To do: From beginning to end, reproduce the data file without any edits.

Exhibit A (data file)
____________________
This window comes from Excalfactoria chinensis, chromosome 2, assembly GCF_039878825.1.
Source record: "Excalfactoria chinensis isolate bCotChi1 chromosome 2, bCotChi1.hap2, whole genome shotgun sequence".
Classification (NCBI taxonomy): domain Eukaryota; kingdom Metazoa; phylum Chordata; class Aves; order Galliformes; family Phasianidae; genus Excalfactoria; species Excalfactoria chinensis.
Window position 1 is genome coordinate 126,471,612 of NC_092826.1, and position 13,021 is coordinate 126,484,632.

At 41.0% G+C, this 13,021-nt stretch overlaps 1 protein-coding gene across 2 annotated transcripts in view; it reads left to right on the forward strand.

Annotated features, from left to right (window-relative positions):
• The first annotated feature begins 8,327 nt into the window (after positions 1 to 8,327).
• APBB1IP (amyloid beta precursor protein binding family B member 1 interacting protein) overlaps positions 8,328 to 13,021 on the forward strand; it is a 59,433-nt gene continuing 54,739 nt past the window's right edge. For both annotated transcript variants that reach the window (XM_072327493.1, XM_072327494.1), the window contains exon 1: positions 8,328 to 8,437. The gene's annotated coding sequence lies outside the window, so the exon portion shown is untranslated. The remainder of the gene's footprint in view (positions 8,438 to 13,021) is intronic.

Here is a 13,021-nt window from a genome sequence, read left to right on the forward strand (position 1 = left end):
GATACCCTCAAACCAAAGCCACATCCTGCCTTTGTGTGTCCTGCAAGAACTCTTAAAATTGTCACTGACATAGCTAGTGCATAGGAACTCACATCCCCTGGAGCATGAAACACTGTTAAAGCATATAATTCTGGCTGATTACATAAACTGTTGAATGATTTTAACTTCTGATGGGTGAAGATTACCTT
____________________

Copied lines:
This window comes from Excalfactoria chinensis, chromosome 2, assembly GCF_039878825.1.
Source record: "Excalfactoria chinensis isolate bCotChi1 chromosome 2, bCotChi1.hap2, whole genome shotgun sequence".
Classification (NCBI taxonomy): domain Eukaryota; kingdom Metazoa; phylum Chordata; class Aves; order Galliformes; family Phasianidae; genus Excalfactoria; species Excalfactoria chinensis.
Window position 1 is genome coordinate 126,471,612 of NC_092826.1, and position 13,021 is coordinate 126,484,632.

At 41.0% G+C, this 13,021-nt stretch overlaps 1 protein-coding gene across 2 annotated transcripts in view; it reads left to right on the forward strand.

Annotated features, from left to right (window-relative positions):
• The first annotated feature begins 8,327 nt into the window (after positions 1 to 8,327).
• APBB1IP (amyloid beta precursor protein binding family B member 1 interacting protein) overlaps positions 8,328 to 13,021 on the forward strand; it is a 59,433-nt gene continuing 54,739 nt past the window's right edge. For both annotated transcript variants that reach the window (XM_072327493.1, XM_072327494.1), the window contains exon 1: positions 8,328 to 8,437. The gene's annotated coding sequence lies outside the window, so the exon portion shown is untranslated. The remainder of the gene's footprint in view (positions 8,438 to 13,021) is intronic.

Here is a 13,021-nt window from a genome sequence, read left to right on the forward strand (position 1 = left end):
GATACCCTCAAACCAAAGCCACATCCTGCCTTTGTGTGTCCTGCAAGAACTCTTAAAATTGTCACTGACATAGCTAGTGCATAGGAACTCACATCCCCTGGAGCATGAAACACTGTTAAAGCATATAATTCTGGCTGATTACATAAACTGTTGAATGATTTTAACTTCTGATGGGTGAAGATTACCTT